What does it mean to regulate our emotions? While we experience many emotional responses all day, some feelings can feel “bigger” than others, sometimes to a point where we can’t focus on anything at all besides our emotions. When we don’t regulate our emotions, we react quickly, and often negatively to the situation at hand. We can use many different therapeutic skills to help us regulate our emotions. It may not feel natural at first, because our natural response is to react with the information our emotions have given us. But with practice, we can begin to distinguish between the feeling we have and how we choose to respond to that feeling. That’s emotional regulation.
A Cognitive-Behavioral approach would ask us to identify the thoughts that make us feel a certain way. Thoughts are easier to change than feelings, so ask yourself: what do I think is creating this emotion? Am I telling myself I made a mistake and therefore am a failure? That thought is certainly going to cause feelings of frustration and shame. Maybe you are jumping ahead in your thoughts and thinking because I made a mistake today, I will get fired from my job and have no place to live. That thought is going to cause a lot of stress and anxiety. When we approach our feelings, especially the big ones, with a sense of curiosity, we can explore the thought process rather than identify with the feeling.
Dialectical Behavior Therapy is a treatment modality that digs deep into emotional regulation strategies. One strategy unique to DBT is called “opposite action.” This means that when you’re feeling emotionally triggered, you react the opposite way you would normally respond. For instance, your partner may pick a fight with you, and instead of yelling back defensively, you decide to try the opposite behavior and calmly tell your partner you hear their concerns and would like to discuss them when you are feeling more regulated. Or if you are at a party where you don’t know anyone and your usual impulse is to slip away without talking to anyone, try to stay present and do the opposite: face the fear and talk to just one person at the party before leaving.
Mindfulness offers us a way to practice curiosity around our feelings and courage in being present with them through sitting calmly with the emotion before we respond. Mindfulness is an important skill in DBT therapy and CBT because it helps us to stop identifying with our emotion, but rather listen to the emotion’s message. Feeling anxious? It doesn’t have to mean that you identify as a fearful person. Anxiety has come to visit your body with a message that something in your life is unknown or uncertain, causing you to feel afraid. Before you try to deny or repress that feeling, or conversely, respond to it as a true emergency, sit with it. Notice what happens in your body: maybe your breathing is shallow, maybe your stomach hurts or your shoulders tighten. Focus on your breath and bring yourself back to the present with the message that you are safe here and now. Sometimes, when we sit with our strong emotions, it is enough to make us realize these feelings are not you and they will pass.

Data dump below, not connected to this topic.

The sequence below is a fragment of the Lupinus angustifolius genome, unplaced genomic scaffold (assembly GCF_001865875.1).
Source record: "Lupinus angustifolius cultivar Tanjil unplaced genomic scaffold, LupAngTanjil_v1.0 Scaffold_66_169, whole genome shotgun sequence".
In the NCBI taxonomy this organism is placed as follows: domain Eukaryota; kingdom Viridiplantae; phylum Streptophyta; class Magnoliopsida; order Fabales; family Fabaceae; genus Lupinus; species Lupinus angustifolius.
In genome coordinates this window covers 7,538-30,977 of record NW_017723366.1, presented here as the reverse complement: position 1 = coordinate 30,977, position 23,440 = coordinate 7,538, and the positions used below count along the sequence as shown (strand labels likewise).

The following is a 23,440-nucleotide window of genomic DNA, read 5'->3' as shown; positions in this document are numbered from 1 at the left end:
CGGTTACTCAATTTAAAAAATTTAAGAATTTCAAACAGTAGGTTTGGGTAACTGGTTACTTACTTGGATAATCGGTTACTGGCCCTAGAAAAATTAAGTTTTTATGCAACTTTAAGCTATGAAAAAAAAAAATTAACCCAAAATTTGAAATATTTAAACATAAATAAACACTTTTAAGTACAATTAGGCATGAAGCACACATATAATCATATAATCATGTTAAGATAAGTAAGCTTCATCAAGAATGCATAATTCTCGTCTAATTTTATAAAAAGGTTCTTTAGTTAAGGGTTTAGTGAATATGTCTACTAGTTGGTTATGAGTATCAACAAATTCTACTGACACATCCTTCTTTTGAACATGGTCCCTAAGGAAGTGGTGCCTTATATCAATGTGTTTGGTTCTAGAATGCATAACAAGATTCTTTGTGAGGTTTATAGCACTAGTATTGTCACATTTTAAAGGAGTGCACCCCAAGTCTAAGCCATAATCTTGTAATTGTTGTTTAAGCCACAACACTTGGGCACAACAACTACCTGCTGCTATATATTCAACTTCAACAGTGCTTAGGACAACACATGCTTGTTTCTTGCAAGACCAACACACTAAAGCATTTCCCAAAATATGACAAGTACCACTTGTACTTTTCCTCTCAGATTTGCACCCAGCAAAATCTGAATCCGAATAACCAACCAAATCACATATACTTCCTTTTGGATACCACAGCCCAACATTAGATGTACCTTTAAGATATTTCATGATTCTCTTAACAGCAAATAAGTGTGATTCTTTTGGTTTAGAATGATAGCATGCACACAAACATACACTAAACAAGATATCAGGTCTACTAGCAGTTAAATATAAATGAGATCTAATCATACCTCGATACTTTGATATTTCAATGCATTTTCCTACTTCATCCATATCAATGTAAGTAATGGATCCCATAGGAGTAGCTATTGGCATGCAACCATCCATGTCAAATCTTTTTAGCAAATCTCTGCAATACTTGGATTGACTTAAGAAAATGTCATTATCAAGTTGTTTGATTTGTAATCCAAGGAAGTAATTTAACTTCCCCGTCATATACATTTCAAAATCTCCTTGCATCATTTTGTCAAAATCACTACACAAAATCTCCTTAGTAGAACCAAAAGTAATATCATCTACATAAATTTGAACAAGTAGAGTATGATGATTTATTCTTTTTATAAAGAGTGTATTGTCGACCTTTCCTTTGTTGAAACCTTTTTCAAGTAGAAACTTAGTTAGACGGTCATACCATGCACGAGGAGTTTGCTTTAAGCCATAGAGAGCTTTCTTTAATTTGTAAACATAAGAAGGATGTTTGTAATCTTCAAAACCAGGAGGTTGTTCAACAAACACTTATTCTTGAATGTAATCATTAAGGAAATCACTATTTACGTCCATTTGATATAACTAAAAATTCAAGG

All these modalities have in common that they ask us to pause before we react. Easier said than done! But it’s amazing how allowing that space between our feelings and our reaction can change how we respond and how the situation itself unfolds. Regarding brain science, our prefrontal cortex (the frontal lobe of the brain) is in charge of regulating our emotions and managing our responses. When under stress, the prefrontal cortex signals are weakened, and our older, more primitive brain begins to respond instead. This is the part of the brain that told you millions of years ago to run as fast as you could when you heard a sabertooth tiger or would flood your system with adrenaline so that you have the strength to spear the approaching mammoth. These old responses to stress don’t serve us in modern society anymore but persist. That’s where practicing the pause comes in. The old saw of “counting to ten” is useful because it allows time for your prefrontal cortex, your ‘modern thinking’ brain, to return online. When you can get feedback from this part of your brain, you can respond more moderately because that part of our brain is engaging with other parts of the brain to regulate your emotions and engage rationally instead of instinctively.
We are all deeply feeling, emotional humans, which is beautiful. But when you feel overwhelmed and lost in your emotions, remember to “pause for the cause.” Use emotional regulation skills to ride the wave of your feelings, rather than being drowned by them.
To explore these skills further, check out the resources linked here:
By: Alison Rogers Napoleon, MSW Intern